Welcome to Emmy Contenders 2019. This month, SYFY WIRE is speaking to a long list of actors, artists, and artisans whose work earned them Emmy nominations this year. Today we speak with Tim Kimmel, the Emmy-nominated supervising sound editor for HBO's Game of Thrones.
Game of Thrones was finally about to come to an end, but there was still one thing left to do: cry. Well, the Wall did the weeping, actually – as it always did in the books when the outer surface got warm. On the show, Jon was leaving the Wall, a green plant was poking through the ice, and the Wall was starting to melt, to hint at a dream of spring. Two weeks before the finale aired, showrunners David Benioff and Dan Weiss decided to tweak one last effect – nothing big, just the look and sound of a trickle of water. (Early versions had taken the melt to the beginning of a waterfall, but they decided to go just shy of that.)
"It felt a little anticlimactic, because it was such a minor moment," said supervising sound editor Tim Kimmel. "But, as they put it, it was the final decision they had to make after 13 years. So David, Dan, and I were staring at the screen, like, 'Well, I guess that's it.' And then it was hugs all around."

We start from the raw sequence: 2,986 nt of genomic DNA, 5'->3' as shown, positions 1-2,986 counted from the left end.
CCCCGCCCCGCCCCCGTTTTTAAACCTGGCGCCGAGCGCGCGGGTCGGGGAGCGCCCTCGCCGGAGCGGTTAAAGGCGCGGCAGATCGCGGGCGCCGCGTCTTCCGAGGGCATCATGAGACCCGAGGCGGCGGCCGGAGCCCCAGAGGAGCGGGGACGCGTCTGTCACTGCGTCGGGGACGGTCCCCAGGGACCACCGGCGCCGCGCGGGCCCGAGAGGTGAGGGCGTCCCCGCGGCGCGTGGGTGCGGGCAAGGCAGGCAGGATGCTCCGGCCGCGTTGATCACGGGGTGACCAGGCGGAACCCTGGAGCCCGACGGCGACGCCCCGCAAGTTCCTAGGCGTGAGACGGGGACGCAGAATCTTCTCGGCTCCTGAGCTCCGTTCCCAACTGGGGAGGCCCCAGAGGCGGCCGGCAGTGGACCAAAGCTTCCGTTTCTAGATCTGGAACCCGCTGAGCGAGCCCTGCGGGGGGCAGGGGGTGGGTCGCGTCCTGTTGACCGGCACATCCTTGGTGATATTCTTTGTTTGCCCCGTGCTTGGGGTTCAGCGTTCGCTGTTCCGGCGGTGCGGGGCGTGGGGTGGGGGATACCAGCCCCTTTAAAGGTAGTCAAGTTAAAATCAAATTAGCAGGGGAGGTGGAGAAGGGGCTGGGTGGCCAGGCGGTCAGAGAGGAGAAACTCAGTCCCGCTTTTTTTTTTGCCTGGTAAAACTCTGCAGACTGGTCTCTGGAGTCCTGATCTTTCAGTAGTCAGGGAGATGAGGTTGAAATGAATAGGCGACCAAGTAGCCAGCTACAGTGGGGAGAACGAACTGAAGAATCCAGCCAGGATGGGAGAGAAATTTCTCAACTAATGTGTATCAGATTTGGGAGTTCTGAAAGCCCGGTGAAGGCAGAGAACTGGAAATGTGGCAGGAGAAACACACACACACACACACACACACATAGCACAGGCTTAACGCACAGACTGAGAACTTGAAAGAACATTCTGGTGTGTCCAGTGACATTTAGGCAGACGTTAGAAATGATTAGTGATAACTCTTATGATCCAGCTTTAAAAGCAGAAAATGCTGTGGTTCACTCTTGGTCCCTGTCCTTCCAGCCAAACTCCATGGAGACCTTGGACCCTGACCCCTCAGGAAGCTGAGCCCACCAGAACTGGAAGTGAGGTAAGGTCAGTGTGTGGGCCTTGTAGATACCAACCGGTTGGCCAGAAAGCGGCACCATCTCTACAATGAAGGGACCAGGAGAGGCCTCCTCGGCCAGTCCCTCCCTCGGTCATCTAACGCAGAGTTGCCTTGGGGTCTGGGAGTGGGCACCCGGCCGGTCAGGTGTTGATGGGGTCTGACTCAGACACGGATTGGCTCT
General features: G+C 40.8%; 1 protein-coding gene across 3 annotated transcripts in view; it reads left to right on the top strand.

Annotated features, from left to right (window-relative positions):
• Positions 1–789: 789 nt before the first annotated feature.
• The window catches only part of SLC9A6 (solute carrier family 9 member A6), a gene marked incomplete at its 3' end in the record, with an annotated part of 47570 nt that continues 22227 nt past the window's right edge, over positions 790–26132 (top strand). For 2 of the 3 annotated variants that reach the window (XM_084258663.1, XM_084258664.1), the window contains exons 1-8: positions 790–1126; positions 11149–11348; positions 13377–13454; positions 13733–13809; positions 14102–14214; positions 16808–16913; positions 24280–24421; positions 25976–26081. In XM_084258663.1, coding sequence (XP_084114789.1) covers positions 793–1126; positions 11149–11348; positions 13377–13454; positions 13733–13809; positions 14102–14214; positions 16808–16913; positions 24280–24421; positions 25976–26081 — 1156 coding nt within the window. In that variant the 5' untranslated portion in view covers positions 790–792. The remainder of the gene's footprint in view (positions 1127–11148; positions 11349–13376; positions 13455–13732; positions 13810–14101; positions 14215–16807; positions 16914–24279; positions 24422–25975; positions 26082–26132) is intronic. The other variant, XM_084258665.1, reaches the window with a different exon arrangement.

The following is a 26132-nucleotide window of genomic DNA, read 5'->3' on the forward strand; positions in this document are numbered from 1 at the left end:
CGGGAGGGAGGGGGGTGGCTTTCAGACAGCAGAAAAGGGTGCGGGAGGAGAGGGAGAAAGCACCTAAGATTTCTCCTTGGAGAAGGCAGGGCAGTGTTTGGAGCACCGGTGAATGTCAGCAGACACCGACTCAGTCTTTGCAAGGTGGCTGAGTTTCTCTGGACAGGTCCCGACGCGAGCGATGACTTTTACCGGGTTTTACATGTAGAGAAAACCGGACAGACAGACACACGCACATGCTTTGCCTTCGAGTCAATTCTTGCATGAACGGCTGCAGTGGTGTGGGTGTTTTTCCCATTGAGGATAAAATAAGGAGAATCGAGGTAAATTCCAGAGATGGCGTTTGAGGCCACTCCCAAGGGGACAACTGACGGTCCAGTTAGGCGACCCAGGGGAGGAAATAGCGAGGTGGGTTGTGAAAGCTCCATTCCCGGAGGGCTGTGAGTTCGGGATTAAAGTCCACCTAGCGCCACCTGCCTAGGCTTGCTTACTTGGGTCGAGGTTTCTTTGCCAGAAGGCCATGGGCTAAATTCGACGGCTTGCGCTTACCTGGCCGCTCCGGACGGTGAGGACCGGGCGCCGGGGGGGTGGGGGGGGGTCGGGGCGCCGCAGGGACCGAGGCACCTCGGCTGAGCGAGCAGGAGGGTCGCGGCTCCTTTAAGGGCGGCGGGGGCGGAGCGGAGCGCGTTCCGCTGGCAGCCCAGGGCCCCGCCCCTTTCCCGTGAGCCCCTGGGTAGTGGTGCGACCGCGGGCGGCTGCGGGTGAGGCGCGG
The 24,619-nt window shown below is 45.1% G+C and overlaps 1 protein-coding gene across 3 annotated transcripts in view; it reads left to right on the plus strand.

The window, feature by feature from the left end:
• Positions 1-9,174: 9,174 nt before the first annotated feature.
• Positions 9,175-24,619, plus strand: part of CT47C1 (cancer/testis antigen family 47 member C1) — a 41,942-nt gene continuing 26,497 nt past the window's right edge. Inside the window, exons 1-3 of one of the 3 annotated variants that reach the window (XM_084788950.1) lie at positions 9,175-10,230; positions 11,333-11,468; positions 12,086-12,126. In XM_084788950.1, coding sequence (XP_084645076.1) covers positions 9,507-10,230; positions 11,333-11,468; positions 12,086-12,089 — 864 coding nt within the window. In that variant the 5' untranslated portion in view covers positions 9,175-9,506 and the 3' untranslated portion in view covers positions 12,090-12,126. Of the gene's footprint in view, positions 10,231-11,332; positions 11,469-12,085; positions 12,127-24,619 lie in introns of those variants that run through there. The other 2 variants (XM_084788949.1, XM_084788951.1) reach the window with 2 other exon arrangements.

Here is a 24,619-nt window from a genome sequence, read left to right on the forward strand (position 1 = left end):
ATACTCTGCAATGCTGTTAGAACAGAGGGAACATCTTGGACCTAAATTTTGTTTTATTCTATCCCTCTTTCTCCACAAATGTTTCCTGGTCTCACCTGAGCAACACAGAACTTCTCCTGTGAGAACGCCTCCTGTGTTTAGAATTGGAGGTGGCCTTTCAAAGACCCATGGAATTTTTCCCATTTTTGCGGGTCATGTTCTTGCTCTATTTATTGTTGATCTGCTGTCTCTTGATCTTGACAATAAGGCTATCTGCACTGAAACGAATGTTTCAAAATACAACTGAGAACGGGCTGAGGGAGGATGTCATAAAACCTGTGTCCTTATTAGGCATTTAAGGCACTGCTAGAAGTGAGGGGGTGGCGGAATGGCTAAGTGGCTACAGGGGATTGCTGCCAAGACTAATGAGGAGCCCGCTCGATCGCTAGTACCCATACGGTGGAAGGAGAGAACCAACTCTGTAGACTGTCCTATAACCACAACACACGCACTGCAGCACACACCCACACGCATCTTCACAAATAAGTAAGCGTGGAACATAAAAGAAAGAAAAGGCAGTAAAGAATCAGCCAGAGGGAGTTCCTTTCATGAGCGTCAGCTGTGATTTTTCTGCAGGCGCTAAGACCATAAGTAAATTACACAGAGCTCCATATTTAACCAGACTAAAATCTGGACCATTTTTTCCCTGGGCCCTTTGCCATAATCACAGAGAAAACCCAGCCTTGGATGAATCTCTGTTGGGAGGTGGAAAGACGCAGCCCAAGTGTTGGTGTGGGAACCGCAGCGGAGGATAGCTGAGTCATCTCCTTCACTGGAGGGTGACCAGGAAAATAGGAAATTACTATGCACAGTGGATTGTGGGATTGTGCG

The weeping Wall is a subtle moment compared to the spectacular Game of Thrones battle sequences that garner the most attention (and Emmy nominations). "The Long Night" and "The Bells" were Kimmel's favorites this season — "The Long Night," he said, because of its built-in moments of silence that give the audience a chance to breathe.
One of the quiet moments that Kimmel loves is in the one in which we see Arya sneaking around in the library. Originally, we were supposed to be able to hear the sounds of the battle outside, but Kimmel decided to eliminate those in order to highlight the more subtle sounds inside the room — and even some of those were excised.